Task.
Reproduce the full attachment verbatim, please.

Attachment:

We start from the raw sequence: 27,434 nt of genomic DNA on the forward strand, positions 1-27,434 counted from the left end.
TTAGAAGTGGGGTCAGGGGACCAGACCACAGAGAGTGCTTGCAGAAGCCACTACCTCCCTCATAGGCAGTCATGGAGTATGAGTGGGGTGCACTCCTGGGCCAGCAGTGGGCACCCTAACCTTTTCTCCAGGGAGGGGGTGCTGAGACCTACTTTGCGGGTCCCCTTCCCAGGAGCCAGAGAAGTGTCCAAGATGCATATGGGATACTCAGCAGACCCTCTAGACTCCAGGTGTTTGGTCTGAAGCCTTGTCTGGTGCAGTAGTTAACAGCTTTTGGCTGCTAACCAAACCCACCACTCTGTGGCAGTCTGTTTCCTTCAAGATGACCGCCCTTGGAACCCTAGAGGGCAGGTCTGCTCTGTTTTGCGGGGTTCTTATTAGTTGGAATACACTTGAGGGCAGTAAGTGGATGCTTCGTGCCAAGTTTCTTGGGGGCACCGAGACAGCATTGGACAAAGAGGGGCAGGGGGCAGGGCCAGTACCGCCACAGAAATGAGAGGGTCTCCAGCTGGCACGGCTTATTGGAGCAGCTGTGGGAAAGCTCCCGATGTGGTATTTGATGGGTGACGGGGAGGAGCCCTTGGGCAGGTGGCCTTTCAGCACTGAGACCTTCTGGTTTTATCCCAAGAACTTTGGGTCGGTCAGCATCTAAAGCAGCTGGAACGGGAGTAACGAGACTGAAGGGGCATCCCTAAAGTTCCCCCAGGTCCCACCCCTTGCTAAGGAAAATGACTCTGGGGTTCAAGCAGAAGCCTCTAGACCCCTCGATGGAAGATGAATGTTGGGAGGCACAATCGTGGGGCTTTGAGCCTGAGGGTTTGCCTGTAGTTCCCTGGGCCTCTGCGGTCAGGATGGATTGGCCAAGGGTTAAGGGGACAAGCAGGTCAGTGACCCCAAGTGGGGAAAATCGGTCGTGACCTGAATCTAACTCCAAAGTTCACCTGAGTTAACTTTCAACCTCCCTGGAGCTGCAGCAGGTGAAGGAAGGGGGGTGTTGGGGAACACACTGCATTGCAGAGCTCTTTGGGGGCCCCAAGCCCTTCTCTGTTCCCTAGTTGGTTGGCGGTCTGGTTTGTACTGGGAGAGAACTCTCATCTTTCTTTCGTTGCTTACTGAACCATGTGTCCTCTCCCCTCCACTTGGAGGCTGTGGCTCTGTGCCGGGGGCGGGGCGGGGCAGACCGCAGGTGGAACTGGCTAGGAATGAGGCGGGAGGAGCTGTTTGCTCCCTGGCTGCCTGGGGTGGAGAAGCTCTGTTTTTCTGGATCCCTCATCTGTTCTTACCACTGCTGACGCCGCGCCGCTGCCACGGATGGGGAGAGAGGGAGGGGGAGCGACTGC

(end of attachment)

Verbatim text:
We start from the raw sequence: 27,434 nt of genomic DNA on the forward strand, positions 1-27,434 counted from the left end.
TTAGAAGTGGGGTCAGGGGACCAGACCACAGAGAGTGCTTGCAGAAGCCACTACCTCCCTCATAGGCAGTCATGGAGTATGAGTGGGGTGCACTCCTGGGCCAGCAGTGGGCACCCTAACCTTTTCTCCAGGGAGGGGGTGCTGAGACCTACTTTGCGGGTCCCCTTCCCAGGAGCCAGAGAAGTGTCCAAGATGCATATGGGATACTCAGCAGACCCTCTAGACTCCAGGTGTTTGGTCTGAAGCCTTGTCTGGTGCAGTAGTTAACAGCTTTTGGCTGCTAACCAAACCCACCACTCTGTGGCAGTCTGTTTCCTTCAAGATGACCGCCCTTGGAACCCTAGAGGGCAGGTCTGCTCTGTTTTGCGGGGTTCTTATTAGTTGGAATACACTTGAGGGCAGTAAGTGGATGCTTCGTGCCAAGTTTCTTGGGGGCACCGAGACAGCATTGGACAAAGAGGGGCAGGGGGCAGGGCCAGTACCGCCACAGAAATGAGAGGGTCTCCAGCTGGCACGGCTTATTGGAGCAGCTGTGGGAAAGCTCCCGATGTGGTATTTGATGGGTGACGGGGAGGAGCCCTTGGGCAGGTGGCCTTTCAGCACTGAGACCTTCTGGTTTTATCCCAAGAACTTTGGGTCGGTCAGCATCTAAAGCAGCTGGAACGGGAGTAACGAGACTGAAGGGGCATCCCTAAAGTTCCCCCAGGTCCCACCCCTTGCTAAGGAAAATGACTCTGGGGTTCAAGCAGAAGCCTCTAGACCCCTCGATGGAAGATGAATGTTGGGAGGCACAATCGTGGGGCTTTGAGCCTGAGGGTTTGCCTGTAGTTCCCTGGGCCTCTGCGGTCAGGATGGATTGGCCAAGGGTTAAGGGGACAAGCAGGTCAGTGACCCCAAGTGGGGAAAATCGGTCGTGACCTGAATCTAACTCCAAAGTTCACCTGAGTTAACTTTCAACCTCCCTGGAGCTGCAGCAGGTGAAGGAAGGGGGGTGTTGGGGAACACACTGCATTGCAGAGCTCTTTGGGGGCCCCAAGCCCTTCTCTGTTCCCTAGTTGGTTGGCGGTCTGGTTTGTACTGGGAGAGAACTCTCATCTTTCTTTCGTTGCTTACTGAACCATGTGTCCTCTCCCCTCCACTTGGAGGCTGTGGCTCTGTGCCGGGGGCGGGGCGGGGCAGACCGCAGGTGGAACTGGCTAGGAATGAGGCGGGAGGAGCTGTTTGCTCCCTGGCTGCCTGGGGTGGAGAAGCTCTGTTTTTCTGGATCCCTCATCTGTTCTTACCACTGCTGACGCCGCGCCGCTGCCACGGATGGGGAGAGAGGGAGGGGGAGCGACTGC